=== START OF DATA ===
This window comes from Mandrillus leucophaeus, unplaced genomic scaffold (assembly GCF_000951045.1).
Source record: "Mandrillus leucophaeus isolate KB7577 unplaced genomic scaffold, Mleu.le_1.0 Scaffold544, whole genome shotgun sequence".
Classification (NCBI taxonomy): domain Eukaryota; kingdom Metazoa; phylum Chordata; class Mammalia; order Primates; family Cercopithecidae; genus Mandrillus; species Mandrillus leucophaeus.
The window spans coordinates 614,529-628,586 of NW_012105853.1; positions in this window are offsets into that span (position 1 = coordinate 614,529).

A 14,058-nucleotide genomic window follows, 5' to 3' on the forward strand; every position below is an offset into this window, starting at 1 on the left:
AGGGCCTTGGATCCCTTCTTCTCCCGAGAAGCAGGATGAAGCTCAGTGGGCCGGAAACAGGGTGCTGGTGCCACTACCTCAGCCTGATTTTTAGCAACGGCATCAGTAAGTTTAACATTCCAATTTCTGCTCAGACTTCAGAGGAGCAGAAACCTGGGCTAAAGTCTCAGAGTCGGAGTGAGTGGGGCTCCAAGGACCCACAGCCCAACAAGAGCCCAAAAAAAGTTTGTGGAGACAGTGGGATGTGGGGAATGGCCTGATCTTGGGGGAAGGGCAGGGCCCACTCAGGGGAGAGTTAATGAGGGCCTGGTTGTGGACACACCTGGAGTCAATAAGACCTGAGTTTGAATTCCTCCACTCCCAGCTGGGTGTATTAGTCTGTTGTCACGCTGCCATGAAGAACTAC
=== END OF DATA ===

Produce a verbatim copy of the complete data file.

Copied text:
This window comes from Mandrillus leucophaeus, unplaced genomic scaffold (assembly GCF_000951045.1).
Source record: "Mandrillus leucophaeus isolate KB7577 unplaced genomic scaffold, Mleu.le_1.0 Scaffold544, whole genome shotgun sequence".
Classification (NCBI taxonomy): domain Eukaryota; kingdom Metazoa; phylum Chordata; class Mammalia; order Primates; family Cercopithecidae; genus Mandrillus; species Mandrillus leucophaeus.
The window spans coordinates 614,529-628,586 of NW_012105853.1; positions in this window are offsets into that span (position 1 = coordinate 614,529).

A 14,058-nucleotide genomic window follows, 5' to 3' on the forward strand; every position below is an offset into this window, starting at 1 on the left:
AGGGCCTTGGATCCCTTCTTCTCCCGAGAAGCAGGATGAAGCTCAGTGGGCCGGAAACAGGGTGCTGGTGCCACTACCTCAGCCTGATTTTTAGCAACGGCATCAGTAAGTTTAACATTCCAATTTCTGCTCAGACTTCAGAGGAGCAGAAACCTGGGCTAAAGTCTCAGAGTCGGAGTGAGTGGGGCTCCAAGGACCCACAGCCCAACAAGAGCCCAAAAAAAGTTTGTGGAGACAGTGGGATGTGGGGAATGGCCTGATCTTGGGGGAAGGGCAGGGCCCACTCAGGGGAGAGTTAATGAGGGCCTGGTTGTGGACACACCTGGAGTCAATAAGACCTGAGTTTGAATTCCTCCACTCCCAGCTGGGTGTATTAGTCTGTTGTCACGCTGCCATGAAGAACTAC